MILWAUKEE -- The Milwaukee Common Council approved on Wednesday, May 31st a $2.3 million settlement from the City of Milwaukee to the estate and son of Dontre Hamilton, three years after his death. The money will go into a trust set up for Hamilton's son. Hamilton's family said this is not a victory, as money won't bring Dontre back.
"This is not the justice that me and my family wanted," said Maria Hamilton, Dontre's mother.
"This is not the end. This is just the beginning," said Dameion Perkins, Dontre's brother.
"We don't have Dontre. We hurt every day," said Nate Hamilton, Dontre's brother.
Hamilton, 31, was shot 14 times, and killed in Red Arrow Park in downtown Milwaukee on April 30th, 2014 by former Milwaukee Police Officer Christopher Manney. This April, the family received a partial victory in federal court, after a judge in a civil suit ruled Manney violated Hamilton’s constitutional rights by illegally patting Hamilton down before he shot Hamilton.
Manney was ultimately fired by Milwaukee Police Chief Ed Flynn, who cited the pat-down as the reason for his termination. Criminal charges against Manney were not pursued by the Milwaukee County District Attorney’s Office or the U.S. Attorney’s Office — prompting the Hamilton family to file the federal civil rights case.
There were 13 yes votes from the council. Alderman Terry Witkowski was absent and Alderman Bob Donovan abstained from the vote.
Now that the full council has approved the payment, the matter will go to the mayor's desk for final consideration. Mayor Barrett indicated Wednesday he will sign off on the settlement.
"In all likelihood, I will sign it," Barrett said. "But I wanna obviously do our due diligence and look at the file to make sure that the money is being used appropriately."
The Hamilton family noted the irony as they accepted the $2.3 million settlement Wednesday. Just a few feet away and just a few minutes before the press conference started, a man could be seen sleeping on one of the park benches in Red Arrow Park. That's what Dontre Hamilton was doing on the day of his death.
An employee at the Starbucks in the park called police to report Hamilton sleeping on a nearby bench. The officers who initially responded approached Hamilton, but felt he was doing nothing wrong.
Manney, who usually patrolled the area, responded to a separate call. He woke Hamilton and sought to pat him down. A struggle ensued and Hamilton took away Manney's nightstick and began beating the officer with it. Manney then shot Hamilton 14 times.
"Dontre has an heir, and hopefully this settlement will give him a better life," said Maria Hamilton, Dontre Hamilton's mother.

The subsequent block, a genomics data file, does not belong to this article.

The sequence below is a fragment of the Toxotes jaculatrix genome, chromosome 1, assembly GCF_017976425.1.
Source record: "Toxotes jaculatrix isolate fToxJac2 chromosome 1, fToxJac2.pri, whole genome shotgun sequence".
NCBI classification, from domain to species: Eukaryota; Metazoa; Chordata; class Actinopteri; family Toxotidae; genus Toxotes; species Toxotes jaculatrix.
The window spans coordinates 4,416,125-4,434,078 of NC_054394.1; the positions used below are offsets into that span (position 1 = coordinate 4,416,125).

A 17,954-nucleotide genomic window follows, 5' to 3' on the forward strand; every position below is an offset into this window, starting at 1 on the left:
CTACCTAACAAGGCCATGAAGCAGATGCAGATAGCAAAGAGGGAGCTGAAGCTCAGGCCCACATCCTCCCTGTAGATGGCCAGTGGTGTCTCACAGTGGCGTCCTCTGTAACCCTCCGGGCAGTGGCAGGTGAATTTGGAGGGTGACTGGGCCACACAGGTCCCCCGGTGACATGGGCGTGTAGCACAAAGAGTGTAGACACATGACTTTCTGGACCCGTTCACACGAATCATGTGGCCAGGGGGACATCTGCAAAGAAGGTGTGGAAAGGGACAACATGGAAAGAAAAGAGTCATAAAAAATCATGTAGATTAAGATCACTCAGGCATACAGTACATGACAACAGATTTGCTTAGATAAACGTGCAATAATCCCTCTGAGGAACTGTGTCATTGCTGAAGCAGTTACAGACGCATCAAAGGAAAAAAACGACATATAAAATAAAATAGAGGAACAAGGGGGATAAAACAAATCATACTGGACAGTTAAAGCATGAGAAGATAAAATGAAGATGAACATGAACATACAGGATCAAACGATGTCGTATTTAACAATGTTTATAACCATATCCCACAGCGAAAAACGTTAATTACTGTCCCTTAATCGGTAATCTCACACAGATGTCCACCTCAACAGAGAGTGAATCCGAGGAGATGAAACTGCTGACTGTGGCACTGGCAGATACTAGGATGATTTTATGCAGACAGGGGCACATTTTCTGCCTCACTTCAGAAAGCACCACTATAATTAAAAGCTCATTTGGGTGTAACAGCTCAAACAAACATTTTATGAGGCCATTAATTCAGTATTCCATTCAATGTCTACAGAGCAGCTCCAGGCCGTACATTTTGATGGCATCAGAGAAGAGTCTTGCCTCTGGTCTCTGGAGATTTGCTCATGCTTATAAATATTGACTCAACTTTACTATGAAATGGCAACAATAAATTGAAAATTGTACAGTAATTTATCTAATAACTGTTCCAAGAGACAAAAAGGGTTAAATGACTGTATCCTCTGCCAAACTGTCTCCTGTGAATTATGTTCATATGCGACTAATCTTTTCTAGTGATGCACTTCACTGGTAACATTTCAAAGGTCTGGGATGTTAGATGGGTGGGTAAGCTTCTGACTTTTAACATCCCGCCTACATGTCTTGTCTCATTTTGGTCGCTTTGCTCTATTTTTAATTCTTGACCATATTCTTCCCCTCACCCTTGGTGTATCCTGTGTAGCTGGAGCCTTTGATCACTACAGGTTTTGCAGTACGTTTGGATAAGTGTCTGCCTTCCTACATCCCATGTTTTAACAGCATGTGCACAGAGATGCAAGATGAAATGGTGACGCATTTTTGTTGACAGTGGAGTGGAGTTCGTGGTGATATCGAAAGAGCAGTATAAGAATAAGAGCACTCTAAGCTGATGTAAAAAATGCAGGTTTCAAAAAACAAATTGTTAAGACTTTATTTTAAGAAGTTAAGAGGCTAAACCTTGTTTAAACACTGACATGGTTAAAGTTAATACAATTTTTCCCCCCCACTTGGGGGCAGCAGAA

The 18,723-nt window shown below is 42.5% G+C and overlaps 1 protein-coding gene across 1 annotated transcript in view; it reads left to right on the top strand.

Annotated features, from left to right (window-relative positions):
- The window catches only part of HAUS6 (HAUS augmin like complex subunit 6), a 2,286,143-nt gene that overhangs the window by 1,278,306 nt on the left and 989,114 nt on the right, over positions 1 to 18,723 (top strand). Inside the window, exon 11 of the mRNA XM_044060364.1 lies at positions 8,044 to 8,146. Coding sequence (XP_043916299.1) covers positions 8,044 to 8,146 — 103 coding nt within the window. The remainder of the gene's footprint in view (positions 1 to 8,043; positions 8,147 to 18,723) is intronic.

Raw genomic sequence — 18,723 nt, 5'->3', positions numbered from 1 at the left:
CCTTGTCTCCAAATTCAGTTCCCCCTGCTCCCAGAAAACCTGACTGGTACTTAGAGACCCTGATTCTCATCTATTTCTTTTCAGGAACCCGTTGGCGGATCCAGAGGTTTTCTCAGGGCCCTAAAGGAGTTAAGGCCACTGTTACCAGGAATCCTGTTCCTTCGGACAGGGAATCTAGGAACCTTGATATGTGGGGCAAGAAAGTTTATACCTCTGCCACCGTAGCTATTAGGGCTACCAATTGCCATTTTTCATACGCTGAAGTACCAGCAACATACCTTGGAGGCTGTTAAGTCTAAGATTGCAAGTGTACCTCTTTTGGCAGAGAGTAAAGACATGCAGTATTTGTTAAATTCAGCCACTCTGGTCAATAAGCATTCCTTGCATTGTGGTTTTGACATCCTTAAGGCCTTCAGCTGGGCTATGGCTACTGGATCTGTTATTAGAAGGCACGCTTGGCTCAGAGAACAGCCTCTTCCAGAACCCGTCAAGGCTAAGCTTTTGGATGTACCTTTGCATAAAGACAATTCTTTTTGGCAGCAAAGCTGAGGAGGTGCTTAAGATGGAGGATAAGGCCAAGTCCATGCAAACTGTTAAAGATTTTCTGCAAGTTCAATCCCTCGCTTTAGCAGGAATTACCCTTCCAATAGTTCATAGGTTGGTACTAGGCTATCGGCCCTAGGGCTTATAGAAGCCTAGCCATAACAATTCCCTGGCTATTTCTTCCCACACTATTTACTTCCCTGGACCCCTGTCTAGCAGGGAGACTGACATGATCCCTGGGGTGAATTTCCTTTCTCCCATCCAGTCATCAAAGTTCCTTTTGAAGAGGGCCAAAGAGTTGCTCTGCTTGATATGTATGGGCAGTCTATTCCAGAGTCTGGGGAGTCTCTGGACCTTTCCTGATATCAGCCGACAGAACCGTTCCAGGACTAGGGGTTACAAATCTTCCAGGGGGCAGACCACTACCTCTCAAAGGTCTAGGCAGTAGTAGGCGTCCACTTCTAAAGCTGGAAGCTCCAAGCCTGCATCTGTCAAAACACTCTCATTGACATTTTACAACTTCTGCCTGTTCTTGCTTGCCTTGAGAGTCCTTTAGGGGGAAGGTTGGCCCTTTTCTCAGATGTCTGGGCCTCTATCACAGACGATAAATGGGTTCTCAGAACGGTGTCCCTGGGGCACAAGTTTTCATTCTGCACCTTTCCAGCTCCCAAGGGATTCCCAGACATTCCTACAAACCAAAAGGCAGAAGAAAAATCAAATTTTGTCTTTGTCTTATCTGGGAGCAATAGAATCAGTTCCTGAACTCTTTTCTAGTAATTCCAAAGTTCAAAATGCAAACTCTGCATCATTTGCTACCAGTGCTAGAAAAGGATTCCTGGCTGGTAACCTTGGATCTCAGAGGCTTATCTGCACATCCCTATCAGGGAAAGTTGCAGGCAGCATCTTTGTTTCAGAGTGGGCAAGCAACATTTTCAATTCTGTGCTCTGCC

"Dontre's son will not know Dontre. He will not have a father to steer him in the right direction," said Nate Hamilton.
Under this agreement, the city's payout will go into a trust for Dontre Hamilton' son. The rest of the Hamilton family will not receive payment.
A news release from the attorneys representing the Hamiltons says: "Even though these individuals were never going to benefit financially from the lawsuit, they have sought to obtain accountability for the senseless loss of their son and brother, Dontre Hamilton, and to end future killings."
During the hearing, aldermen approved the agreement without the support of Bob Donovan.
"For me to vote in favor of this, I feel that somehow I would be saying and I would be contributing to the belief Officer Manney did something wrong and I simply don't believe that," said Donovan.
"If we have a problem with this settlement, we should. We should have a problem with that actions that took place to get us to the point of having to negotiate a settlement," said Milwaukee Alderwoman Milele Coggs.
The Hamilton family says they will not celebrate this settlement.
"We want (Dontre's son) Jonathan to have his father back," said Dontre's brother, Nate Hamilton, "I think that would be the best interest, but he can't have that, so the best interest to me would be a young black boy knowing his family did everything they possibly could to fight for his father."
The council on Wednesday also approved a settlement for the family of Barbara Killebrew. They'll receive $200,000. Killebrew was stabbed by her boyfriend in June of 2014. It took police 22 minutes to arrive on scene. Paramedics arrived sooner, but following procedure, they had to wait for police to arrive before they could enter her home. Killebrew died from her injuries.